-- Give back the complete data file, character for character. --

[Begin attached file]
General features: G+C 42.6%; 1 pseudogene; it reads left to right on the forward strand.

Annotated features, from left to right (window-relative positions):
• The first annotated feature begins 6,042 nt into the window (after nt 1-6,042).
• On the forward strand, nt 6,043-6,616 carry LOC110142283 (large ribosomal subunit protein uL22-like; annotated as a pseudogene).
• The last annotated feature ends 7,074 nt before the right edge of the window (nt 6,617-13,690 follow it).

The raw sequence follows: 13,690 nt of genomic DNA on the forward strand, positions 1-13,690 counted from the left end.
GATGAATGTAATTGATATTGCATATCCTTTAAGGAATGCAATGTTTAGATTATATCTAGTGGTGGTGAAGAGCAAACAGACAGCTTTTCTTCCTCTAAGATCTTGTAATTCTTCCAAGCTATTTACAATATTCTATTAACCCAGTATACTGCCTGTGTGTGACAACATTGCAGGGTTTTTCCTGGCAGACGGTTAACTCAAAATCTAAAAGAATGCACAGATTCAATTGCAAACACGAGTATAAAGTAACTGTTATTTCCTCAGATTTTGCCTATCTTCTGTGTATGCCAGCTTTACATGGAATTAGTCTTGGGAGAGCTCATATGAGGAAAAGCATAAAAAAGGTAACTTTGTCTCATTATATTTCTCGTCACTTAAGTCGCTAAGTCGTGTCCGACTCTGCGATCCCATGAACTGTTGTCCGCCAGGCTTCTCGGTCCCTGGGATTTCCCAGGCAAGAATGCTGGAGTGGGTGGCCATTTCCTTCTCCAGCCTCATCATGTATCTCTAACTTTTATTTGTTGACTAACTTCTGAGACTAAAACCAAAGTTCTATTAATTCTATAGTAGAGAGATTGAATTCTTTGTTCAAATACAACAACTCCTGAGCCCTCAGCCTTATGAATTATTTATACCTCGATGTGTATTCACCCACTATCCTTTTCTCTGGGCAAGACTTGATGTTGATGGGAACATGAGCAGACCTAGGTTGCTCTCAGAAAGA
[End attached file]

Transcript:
General features: G+C 42.6%; 1 pseudogene; it reads left to right on the forward strand.

Annotated features, from left to right (window-relative positions):
• The first annotated feature begins 6,042 nt into the window (after nt 1-6,042).
• On the forward strand, nt 6,043-6,616 carry LOC110142283 (large ribosomal subunit protein uL22-like; annotated as a pseudogene).
• The last annotated feature ends 7,074 nt before the right edge of the window (nt 6,617-13,690 follow it).

The raw sequence follows: 13,690 nt of genomic DNA on the forward strand, positions 1-13,690 counted from the left end.
GATGAATGTAATTGATATTGCATATCCTTTAAGGAATGCAATGTTTAGATTATATCTAGTGGTGGTGAAGAGCAAACAGACAGCTTTTCTTCCTCTAAGATCTTGTAATTCTTCCAAGCTATTTACAATATTCTATTAACCCAGTATACTGCCTGTGTGTGACAACATTGCAGGGTTTTTCCTGGCAGACGGTTAACTCAAAATCTAAAAGAATGCACAGATTCAATTGCAAACACGAGTATAAAGTAACTGTTATTTCCTCAGATTTTGCCTATCTTCTGTGTATGCCAGCTTTACATGGAATTAGTCTTGGGAGAGCTCATATGAGGAAAAGCATAAAAAAGGTAACTTTGTCTCATTATATTTCTCGTCACTTAAGTCGCTAAGTCGTGTCCGACTCTGCGATCCCATGAACTGTTGTCCGCCAGGCTTCTCGGTCCCTGGGATTTCCCAGGCAAGAATGCTGGAGTGGGTGGCCATTTCCTTCTCCAGCCTCATCATGTATCTCTAACTTTTATTTGTTGACTAACTTCTGAGACTAAAACCAAAGTTCTATTAATTCTATAGTAGAGAGATTGAATTCTTTGTTCAAATACAACAACTCCTGAGCCCTCAGCCTTATGAATTATTTATACCTCGATGTGTATTCACCCACTATCCTTTTCTCTGGGCAAGACTTGATGTTGATGGGAACATGAGCAGACCTAGGTTGCTCTCAGAAAGA